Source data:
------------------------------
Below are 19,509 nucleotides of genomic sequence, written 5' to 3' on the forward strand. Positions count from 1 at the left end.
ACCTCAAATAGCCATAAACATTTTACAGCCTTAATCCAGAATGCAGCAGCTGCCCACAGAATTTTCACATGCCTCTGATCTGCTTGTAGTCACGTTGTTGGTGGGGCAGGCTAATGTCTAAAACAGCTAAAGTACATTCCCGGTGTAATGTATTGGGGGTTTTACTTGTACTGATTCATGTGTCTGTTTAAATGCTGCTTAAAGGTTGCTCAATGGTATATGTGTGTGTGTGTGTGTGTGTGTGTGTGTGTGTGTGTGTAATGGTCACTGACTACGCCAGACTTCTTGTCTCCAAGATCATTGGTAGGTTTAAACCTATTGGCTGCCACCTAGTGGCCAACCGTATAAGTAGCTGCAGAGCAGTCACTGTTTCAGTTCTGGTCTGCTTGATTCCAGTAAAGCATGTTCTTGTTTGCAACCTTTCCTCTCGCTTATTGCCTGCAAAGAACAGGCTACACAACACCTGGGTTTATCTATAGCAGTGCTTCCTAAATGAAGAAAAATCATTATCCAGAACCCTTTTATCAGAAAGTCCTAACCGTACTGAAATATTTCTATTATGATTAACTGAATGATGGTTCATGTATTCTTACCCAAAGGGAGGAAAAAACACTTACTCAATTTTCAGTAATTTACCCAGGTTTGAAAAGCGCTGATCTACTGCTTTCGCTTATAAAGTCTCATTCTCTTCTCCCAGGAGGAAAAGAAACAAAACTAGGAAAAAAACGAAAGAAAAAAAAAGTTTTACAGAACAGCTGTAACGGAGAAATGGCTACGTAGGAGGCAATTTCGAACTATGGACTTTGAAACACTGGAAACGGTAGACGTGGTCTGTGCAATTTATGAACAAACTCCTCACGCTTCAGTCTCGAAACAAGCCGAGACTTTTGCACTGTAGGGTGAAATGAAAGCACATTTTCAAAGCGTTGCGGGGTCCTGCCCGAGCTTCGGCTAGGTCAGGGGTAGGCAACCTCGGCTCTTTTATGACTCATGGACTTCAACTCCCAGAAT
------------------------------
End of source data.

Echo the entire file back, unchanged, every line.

Below are 19,509 nucleotides of genomic sequence, written 5' to 3' on the forward strand. Positions count from 1 at the left end.
ACCTCAAATAGCCATAAACATTTTACAGCCTTAATCCAGAATGCAGCAGCTGCCCACAGAATTTTCACATGCCTCTGATCTGCTTGTAGTCACGTTGTTGGTGGGGCAGGCTAATGTCTAAAACAGCTAAAGTACATTCCCGGTGTAATGTATTGGGGGTTTTACTTGTACTGATTCATGTGTCTGTTTAAATGCTGCTTAAAGGTTGCTCAATGGTATATGTGTGTGTGTGTGTGTGTGTGTGTGTGTGTGTGTGTGTAATGGTCACTGACTACGCCAGACTTCTTGTCTCCAAGATCATTGGTAGGTTTAAACCTATTGGCTGCCACCTAGTGGCCAACCGTATAAGTAGCTGCAGAGCAGTCACTGTTTCAGTTCTGGTCTGCTTGATTCCAGTAAAGCATGTTCTTGTTTGCAACCTTTCCTCTCGCTTATTGCCTGCAAAGAACAGGCTACACAACACCTGGGTTTATCTATAGCAGTGCTTCCTAAATGAAGAAAAATCATTATCCAGAACCCTTTTATCAGAAAGTCCTAACCGTACTGAAATATTTCTATTATGATTAACTGAATGATGGTTCATGTATTCTTACCCAAAGGGAGGAAAAAACACTTACTCAATTTTCAGTAATTTACCCAGGTTTGAAAAGCGCTGATCTACTGCTTTCGCTTATAAAGTCTCATTCTCTTCTCCCAGGAGGAAAAGAAACAAAACTAGGAAAAAAACGAAAGAAAAAAAAAGTTTTACAGAACAGCTGTAACGGAGAAATGGCTACGTAGGAGGCAATTTCGAACTATGGACTTTGAAACACTGGAAACGGTAGACGTGGTCTGTGCAATTTATGAACAAACTCCTCACGCTTCAGTCTCGAAACAAGCCGAGACTTTTGCACTGTAGGGTGAAATGAAAGCACATTTTCAAAGCGTTGCGGGGTCCTGCCCGAGCTTCGGCTAGGTCAGGGGTAGGCAACCTCGGCTCTTTTATGACTCATGGACTTCAACTCCCAGAAT